Bonnie and Clyde: Another Look

Clyde Barrow and Bonnie Parker
I've been screening the film Bonnie and Clyde for my Film Studies class. Directed by Arthur Penn, the film was released in 1967 and is one of the rare examples of a film panned by TIME magazine and then  six months later, the magazine published a long and glowing review. In 1967, Roger Ebert wrote that Bonnie and Clyde was the film that would come to epitomize the 1960's. He was right.

Today the idea of bank robbers who rob banks but believe in love of family and in treating the 99% with respect has some cache. Although the violence is exceptionally well done, violence is still a hard sell for me. Sometimes stretching oneself is a good thing. I hope my students will agree.

Faye Dunaway and Warren Beatty as Bonnie and Clyde


  1. El & I recently watched "Bonnie and Clyde," with the anticipation of people who have been screening many "old" films for the past few years . . . & were disappointed. I think the shock of intervening history, since this film first made an impact in theaters around the country, has de-fused the film.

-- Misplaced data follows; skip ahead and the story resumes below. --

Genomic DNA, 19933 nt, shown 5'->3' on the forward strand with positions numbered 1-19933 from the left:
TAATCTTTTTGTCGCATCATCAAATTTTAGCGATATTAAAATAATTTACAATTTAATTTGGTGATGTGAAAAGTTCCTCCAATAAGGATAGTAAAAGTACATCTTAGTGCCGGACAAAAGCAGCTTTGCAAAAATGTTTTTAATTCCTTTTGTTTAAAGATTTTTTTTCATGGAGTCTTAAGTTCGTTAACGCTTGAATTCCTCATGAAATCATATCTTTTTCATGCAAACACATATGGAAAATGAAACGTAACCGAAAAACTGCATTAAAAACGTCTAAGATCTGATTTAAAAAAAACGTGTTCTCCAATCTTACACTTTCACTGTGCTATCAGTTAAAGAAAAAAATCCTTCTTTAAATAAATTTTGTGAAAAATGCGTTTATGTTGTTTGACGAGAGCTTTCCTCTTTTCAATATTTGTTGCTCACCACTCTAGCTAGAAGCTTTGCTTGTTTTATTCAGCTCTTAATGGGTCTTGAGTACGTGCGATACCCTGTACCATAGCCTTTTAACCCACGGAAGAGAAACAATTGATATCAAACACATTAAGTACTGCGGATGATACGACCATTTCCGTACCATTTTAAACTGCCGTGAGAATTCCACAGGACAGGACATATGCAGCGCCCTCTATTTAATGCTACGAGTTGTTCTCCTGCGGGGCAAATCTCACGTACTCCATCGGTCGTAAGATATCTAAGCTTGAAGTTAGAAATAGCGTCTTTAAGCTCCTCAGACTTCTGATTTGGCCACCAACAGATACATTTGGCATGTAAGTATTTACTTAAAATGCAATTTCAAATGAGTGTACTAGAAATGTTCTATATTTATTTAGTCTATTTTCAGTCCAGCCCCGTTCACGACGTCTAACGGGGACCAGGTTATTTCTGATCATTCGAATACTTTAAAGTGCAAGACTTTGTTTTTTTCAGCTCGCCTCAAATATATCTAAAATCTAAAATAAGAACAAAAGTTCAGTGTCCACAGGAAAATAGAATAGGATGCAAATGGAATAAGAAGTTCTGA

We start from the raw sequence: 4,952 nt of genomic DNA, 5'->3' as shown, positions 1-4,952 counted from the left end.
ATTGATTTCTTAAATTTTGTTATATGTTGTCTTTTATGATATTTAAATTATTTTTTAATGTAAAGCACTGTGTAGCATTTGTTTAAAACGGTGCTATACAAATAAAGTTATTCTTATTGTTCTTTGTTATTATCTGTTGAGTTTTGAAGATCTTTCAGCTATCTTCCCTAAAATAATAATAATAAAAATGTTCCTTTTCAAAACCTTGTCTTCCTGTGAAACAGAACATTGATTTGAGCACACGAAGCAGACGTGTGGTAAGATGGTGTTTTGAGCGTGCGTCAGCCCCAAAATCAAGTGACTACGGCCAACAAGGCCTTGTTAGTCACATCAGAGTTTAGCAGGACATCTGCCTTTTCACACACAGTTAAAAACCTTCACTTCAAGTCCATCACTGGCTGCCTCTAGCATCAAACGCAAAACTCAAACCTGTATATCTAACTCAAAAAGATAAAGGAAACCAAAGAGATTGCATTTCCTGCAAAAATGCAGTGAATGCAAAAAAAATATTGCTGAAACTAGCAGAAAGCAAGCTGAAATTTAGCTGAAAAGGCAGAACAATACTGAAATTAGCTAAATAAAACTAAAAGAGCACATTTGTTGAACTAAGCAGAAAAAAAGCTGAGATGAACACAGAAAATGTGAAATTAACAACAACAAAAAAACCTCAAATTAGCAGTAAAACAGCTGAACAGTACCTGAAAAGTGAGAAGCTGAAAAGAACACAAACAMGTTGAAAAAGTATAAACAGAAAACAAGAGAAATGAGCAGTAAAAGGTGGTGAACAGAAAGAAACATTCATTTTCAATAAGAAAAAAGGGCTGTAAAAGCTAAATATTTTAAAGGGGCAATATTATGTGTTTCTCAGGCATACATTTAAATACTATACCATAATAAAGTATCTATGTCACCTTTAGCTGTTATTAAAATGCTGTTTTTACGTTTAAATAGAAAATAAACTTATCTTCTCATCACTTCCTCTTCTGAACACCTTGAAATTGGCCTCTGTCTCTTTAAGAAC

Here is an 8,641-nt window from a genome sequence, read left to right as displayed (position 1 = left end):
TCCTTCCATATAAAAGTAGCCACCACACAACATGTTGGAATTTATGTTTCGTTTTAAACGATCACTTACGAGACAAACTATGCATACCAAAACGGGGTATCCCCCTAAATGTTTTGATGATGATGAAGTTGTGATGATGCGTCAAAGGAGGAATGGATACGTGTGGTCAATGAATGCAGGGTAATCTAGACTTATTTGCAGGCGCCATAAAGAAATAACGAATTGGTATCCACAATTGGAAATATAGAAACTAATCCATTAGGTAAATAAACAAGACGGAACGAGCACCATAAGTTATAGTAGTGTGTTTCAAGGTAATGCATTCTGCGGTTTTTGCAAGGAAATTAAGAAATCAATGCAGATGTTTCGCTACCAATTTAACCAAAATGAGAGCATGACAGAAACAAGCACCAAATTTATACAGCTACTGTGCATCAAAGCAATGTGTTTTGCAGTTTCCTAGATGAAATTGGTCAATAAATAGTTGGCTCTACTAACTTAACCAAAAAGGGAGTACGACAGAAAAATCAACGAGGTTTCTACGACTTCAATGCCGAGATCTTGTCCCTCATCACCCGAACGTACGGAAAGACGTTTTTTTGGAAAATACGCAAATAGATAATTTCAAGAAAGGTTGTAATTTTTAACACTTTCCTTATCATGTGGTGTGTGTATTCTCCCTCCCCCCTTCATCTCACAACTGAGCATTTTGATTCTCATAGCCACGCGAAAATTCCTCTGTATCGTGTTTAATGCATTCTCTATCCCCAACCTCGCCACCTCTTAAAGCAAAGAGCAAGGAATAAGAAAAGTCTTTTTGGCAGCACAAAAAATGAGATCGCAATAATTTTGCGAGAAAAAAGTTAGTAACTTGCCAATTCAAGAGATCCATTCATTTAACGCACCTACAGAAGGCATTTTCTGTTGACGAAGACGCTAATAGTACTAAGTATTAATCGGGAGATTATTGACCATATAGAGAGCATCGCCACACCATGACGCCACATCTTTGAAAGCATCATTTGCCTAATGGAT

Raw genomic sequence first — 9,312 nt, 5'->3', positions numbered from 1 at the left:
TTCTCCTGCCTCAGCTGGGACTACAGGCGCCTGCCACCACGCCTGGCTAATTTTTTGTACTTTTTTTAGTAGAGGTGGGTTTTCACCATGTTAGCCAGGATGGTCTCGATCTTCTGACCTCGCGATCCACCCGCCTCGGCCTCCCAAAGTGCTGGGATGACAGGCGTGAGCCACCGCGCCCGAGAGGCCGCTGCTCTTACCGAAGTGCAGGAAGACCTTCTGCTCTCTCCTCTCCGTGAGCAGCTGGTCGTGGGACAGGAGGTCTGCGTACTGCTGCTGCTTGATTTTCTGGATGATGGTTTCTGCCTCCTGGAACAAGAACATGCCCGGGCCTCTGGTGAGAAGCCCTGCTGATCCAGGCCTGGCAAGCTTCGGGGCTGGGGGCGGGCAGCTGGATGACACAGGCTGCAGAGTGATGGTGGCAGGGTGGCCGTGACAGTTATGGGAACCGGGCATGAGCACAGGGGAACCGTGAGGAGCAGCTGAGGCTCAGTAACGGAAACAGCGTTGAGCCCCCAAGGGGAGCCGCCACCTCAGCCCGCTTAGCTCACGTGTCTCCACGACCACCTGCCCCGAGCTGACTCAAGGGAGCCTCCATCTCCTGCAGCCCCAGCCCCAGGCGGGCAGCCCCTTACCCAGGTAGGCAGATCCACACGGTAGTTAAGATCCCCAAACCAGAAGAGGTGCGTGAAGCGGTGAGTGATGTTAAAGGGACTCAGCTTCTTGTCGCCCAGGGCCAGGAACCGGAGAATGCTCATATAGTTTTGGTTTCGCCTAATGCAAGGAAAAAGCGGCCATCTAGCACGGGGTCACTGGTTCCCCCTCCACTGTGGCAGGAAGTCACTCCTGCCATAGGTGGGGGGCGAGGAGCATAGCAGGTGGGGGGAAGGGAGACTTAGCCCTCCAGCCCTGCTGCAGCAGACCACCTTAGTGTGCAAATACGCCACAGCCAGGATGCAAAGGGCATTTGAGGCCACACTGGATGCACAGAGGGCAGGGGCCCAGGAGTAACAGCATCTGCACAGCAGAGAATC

2. Charles, I've been showing to my students in a Film Studies class and they're loving it. The average age is about 20. I think it appeals to the anarchist in all of us. The live just for this very moment mentality. I seem to like the film more each time I watch it. I agree with you that the violence doesn't shock contemporary audiences. The belief in no future unfortunately resonates for them.


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